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[14] From this point the roads begin to part. The pupils of Isocrates were eminent in every branch of study, and when he was already advanced in years (and he lived to the age of ninety-eight), Aristotle began to teach the art of rhetoric in his afternoon lectures,1 in which he frequently quoted the wel-known line from the Philoctetes2 in the form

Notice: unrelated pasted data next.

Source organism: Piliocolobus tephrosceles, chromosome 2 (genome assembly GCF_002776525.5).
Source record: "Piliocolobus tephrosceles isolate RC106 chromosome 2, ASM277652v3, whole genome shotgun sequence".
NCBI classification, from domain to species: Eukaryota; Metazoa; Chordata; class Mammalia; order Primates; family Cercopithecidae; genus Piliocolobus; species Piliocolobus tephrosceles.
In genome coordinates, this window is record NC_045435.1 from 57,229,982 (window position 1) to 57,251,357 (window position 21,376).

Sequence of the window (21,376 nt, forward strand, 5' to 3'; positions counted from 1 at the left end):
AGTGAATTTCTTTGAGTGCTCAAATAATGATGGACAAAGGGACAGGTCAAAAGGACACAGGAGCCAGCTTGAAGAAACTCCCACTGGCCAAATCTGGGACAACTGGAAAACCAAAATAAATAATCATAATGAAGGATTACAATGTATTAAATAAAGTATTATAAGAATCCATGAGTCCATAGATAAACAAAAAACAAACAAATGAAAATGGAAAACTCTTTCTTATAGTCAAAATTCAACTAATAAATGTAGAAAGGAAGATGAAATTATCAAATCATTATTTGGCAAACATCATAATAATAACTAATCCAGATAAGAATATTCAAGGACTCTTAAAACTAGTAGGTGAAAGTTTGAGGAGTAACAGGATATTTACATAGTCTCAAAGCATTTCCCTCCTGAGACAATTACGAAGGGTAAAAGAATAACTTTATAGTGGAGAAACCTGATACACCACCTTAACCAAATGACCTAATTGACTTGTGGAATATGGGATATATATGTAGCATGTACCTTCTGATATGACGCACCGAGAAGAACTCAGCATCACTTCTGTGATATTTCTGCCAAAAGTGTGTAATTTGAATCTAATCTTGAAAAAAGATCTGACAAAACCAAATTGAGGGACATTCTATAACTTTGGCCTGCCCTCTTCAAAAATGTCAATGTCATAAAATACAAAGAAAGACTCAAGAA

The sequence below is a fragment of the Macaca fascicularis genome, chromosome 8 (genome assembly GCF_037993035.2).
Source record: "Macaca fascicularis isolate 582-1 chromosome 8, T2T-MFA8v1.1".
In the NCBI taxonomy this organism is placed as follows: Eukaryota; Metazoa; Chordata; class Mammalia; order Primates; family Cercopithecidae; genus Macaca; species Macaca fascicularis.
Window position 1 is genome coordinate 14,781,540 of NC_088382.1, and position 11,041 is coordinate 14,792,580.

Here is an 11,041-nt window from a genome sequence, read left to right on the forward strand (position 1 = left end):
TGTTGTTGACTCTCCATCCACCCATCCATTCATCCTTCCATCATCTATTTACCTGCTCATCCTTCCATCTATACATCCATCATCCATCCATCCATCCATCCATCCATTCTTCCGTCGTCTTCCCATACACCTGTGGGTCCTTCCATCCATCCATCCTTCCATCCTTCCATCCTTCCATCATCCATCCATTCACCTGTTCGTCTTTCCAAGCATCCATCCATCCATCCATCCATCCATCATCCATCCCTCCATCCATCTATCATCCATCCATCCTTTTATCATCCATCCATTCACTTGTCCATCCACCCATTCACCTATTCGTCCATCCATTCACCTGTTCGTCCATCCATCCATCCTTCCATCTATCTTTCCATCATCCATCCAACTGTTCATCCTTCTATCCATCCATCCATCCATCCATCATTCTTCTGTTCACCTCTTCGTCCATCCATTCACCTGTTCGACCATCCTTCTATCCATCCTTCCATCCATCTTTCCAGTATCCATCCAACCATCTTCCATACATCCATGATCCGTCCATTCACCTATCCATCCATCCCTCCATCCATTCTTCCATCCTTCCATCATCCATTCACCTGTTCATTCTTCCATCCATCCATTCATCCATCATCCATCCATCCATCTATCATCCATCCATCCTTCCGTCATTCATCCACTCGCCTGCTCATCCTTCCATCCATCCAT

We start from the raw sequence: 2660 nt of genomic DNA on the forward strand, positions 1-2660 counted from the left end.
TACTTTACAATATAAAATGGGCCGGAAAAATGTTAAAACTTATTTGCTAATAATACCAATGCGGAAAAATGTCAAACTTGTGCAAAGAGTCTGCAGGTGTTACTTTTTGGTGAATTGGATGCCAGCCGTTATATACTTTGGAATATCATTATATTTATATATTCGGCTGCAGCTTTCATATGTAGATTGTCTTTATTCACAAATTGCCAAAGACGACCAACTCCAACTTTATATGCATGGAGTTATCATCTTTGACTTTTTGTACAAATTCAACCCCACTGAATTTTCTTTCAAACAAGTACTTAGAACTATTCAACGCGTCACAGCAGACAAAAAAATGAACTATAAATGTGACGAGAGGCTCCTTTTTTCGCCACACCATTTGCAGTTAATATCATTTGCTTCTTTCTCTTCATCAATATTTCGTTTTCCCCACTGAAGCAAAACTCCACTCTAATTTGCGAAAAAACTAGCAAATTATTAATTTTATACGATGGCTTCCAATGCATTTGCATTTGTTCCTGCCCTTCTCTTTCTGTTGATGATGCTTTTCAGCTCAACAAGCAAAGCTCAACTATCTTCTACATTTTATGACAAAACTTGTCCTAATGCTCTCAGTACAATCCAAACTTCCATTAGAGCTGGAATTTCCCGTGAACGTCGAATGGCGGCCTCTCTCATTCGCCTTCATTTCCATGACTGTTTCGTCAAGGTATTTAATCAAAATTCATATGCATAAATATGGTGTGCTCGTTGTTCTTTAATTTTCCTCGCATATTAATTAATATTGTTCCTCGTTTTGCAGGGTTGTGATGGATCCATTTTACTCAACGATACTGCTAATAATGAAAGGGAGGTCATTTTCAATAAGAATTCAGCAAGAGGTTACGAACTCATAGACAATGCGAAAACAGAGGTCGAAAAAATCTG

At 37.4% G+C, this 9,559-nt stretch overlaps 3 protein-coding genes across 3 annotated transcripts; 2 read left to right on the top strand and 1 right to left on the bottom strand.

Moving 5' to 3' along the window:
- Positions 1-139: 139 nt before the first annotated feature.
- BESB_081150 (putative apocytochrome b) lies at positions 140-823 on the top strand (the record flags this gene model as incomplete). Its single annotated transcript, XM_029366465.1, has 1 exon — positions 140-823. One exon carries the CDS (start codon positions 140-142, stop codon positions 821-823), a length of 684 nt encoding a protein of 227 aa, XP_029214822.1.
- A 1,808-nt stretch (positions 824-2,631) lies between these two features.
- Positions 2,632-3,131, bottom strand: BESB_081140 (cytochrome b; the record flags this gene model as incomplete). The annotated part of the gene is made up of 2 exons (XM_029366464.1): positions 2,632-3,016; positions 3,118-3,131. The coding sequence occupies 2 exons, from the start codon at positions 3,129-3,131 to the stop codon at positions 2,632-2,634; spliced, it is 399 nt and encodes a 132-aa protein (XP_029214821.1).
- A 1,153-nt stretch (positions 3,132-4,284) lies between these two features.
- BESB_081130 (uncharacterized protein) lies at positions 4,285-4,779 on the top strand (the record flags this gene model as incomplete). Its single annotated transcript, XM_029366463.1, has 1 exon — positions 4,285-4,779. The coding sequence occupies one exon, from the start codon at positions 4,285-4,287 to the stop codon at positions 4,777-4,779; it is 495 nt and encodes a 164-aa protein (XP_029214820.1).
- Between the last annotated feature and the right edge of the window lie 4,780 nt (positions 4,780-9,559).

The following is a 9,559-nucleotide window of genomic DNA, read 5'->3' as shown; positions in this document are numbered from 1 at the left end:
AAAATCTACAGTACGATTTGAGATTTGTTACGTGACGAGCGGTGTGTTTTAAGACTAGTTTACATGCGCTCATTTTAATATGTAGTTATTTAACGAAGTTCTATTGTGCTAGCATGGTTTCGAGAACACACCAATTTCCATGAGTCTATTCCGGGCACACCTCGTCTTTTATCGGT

Isocrates still speaks. 'Twere shame should I Sit silent.
Both Aristotle and Isocrates left text-books on rhetoric, but that by Aristotle is the larger and contains more books. Theodectes, whose work I mentioned above,

1 Aristotle gave his esoteric lectures in the morning, reserving the afternoon for those of more general interest: see Aul. Gell. xx. v.

2 Probably the Philoctetes of Euripides. The original line was αἰσχρὸν σιωπᾶν, βαρβάρους δ᾽ ἐᾶν λέγειν, which Aristotle travestied by substituting Ἰσοκράτην for βαρβάρους.

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